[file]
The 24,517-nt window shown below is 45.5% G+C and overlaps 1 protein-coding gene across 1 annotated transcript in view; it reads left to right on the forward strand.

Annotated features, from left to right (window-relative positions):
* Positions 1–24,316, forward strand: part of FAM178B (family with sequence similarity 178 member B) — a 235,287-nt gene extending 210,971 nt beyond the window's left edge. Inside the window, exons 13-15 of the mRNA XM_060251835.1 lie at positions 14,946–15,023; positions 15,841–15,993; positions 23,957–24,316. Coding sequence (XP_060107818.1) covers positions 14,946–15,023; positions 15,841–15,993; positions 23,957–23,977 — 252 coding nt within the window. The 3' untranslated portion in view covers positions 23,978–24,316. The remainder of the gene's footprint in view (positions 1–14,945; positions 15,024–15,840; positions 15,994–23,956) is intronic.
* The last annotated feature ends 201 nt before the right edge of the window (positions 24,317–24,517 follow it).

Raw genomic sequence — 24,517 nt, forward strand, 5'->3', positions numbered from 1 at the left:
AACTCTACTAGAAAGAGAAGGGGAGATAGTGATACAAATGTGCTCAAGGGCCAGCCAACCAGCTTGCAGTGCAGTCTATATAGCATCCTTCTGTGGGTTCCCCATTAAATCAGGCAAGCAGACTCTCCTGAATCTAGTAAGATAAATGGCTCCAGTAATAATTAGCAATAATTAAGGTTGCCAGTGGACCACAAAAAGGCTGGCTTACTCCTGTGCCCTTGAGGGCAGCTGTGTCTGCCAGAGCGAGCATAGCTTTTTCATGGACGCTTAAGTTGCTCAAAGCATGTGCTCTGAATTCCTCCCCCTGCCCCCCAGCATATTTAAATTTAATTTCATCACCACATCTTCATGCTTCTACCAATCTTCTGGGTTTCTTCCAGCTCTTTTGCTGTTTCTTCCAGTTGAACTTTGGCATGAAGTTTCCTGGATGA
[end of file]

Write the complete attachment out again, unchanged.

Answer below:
The 24,517-nt window shown below is 45.5% G+C and overlaps 1 protein-coding gene across 1 annotated transcript in view; it reads left to right on the forward strand.

Annotated features, from left to right (window-relative positions):
* Positions 1–24,316, forward strand: part of FAM178B (family with sequence similarity 178 member B) — a 235,287-nt gene extending 210,971 nt beyond the window's left edge. Inside the window, exons 13-15 of the mRNA XM_060251835.1 lie at positions 14,946–15,023; positions 15,841–15,993; positions 23,957–24,316. Coding sequence (XP_060107818.1) covers positions 14,946–15,023; positions 15,841–15,993; positions 23,957–23,977 — 252 coding nt within the window. The 3' untranslated portion in view covers positions 23,978–24,316. The remainder of the gene's footprint in view (positions 1–14,945; positions 15,024–15,840; positions 15,994–23,956) is intronic.
* The last annotated feature ends 201 nt before the right edge of the window (positions 24,317–24,517 follow it).

Raw genomic sequence — 24,517 nt, forward strand, 5'->3', positions numbered from 1 at the left:
AACTCTACTAGAAAGAGAAGGGGAGATAGTGATACAAATGTGCTCAAGGGCCAGCCAACCAGCTTGCAGTGCAGTCTATATAGCATCCTTCTGTGGGTTCCCCATTAAATCAGGCAAGCAGACTCTCCTGAATCTAGTAAGATAAATGGCTCCAGTAATAATTAGCAATAATTAAGGTTGCCAGTGGACCACAAAAAGGCTGGCTTACTCCTGTGCCCTTGAGGGCAGCTGTGTCTGCCAGAGCGAGCATAGCTTTTTCATGGACGCTTAAGTTGCTCAAAGCATGTGCTCTGAATTCCTCCCCCTGCCCCCCAGCATATTTAAATTTAATTTCATCACCACATCTTCATGCTTCTACCAATCTTCTGGGTTTCTTCCAGCTCTTTTGCTGTTTCTTCCAGTTGAACTTTGGCATGAAGTTTCCTGGATGA